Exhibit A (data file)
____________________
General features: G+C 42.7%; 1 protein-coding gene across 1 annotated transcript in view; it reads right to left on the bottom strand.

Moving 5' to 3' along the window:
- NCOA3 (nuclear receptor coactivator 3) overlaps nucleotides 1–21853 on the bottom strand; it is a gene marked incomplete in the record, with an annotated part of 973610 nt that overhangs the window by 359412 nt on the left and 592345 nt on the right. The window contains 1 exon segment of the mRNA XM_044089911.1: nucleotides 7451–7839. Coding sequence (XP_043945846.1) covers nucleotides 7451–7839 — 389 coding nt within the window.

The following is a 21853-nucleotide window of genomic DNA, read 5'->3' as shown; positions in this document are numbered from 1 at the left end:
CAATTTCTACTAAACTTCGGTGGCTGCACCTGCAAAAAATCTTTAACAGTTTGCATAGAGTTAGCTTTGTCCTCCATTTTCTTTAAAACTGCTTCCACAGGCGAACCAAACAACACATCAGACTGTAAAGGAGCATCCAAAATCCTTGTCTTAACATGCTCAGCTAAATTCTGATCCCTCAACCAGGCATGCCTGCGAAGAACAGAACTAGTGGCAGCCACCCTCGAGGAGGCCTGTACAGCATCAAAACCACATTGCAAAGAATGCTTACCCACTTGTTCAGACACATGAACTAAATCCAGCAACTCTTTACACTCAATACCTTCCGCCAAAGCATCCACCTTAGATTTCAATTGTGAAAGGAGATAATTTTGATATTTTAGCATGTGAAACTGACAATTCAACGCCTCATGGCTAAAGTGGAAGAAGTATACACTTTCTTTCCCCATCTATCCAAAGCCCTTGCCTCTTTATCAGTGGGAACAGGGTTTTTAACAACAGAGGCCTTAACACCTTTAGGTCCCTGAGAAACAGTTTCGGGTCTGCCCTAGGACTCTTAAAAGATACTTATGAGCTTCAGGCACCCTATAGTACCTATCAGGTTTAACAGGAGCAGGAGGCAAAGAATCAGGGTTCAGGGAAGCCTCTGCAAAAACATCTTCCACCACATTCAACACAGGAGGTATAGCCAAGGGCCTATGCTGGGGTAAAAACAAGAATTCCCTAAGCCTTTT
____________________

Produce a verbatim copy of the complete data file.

General features: G+C 42.7%; 1 protein-coding gene across 1 annotated transcript in view; it reads right to left on the bottom strand.

Moving 5' to 3' along the window:
- NCOA3 (nuclear receptor coactivator 3) overlaps nucleotides 1–21853 on the bottom strand; it is a gene marked incomplete in the record, with an annotated part of 973610 nt that overhangs the window by 359412 nt on the left and 592345 nt on the right. The window contains 1 exon segment of the mRNA XM_044089911.1: nucleotides 7451–7839. Coding sequence (XP_043945846.1) covers nucleotides 7451–7839 — 389 coding nt within the window.

The following is a 21853-nucleotide window of genomic DNA, read 5'->3' as shown; positions in this document are numbered from 1 at the left end:
CAATTTCTACTAAACTTCGGTGGCTGCACCTGCAAAAAATCTTTAACAGTTTGCATAGAGTTAGCTTTGTCCTCCATTTTCTTTAAAACTGCTTCCACAGGCGAACCAAACAACACATCAGACTGTAAAGGAGCATCCAAAATCCTTGTCTTAACATGCTCAGCTAAATTCTGATCCCTCAACCAGGCATGCCTGCGAAGAACAGAACTAGTGGCAGCCACCCTCGAGGAGGCCTGTACAGCATCAAAACCACATTGCAAAGAATGCTTACCCACTTGTTCAGACACATGAACTAAATCCAGCAACTCTTTACACTCAATACCTTCCGCCAAAGCATCCACCTTAGATTTCAATTGTGAAAGGAGATAATTTTGATATTTTAGCATGTGAAACTGACAATTCAACGCCTCATGGCTAAAGTGGAAGAAGTATACACTTTCTTTCCCCATCTATCCAAAGCCCTTGCCTCTTTATCAGTGGGAACAGGGTTTTTAACAACAGAGGCCTTAACACCTTTAGGTCCCTGAGAAACAGTTTCGGGTCTGCCCTAGGACTCTTAAAAGATACTTATGAGCTTCAGGCACCCTATAGTACCTATCAGGTTTAACAGGAGCAGGAGGCAAAGAATCAGGGTTCAGGGAAGCCTCTGCAAAAACATCTTCCACCACATTCAACACAGGAGGTATAGCCAAGGGCCTATGCTGGGGTAAAAACAAGAATTCCCTAAGCCTTTT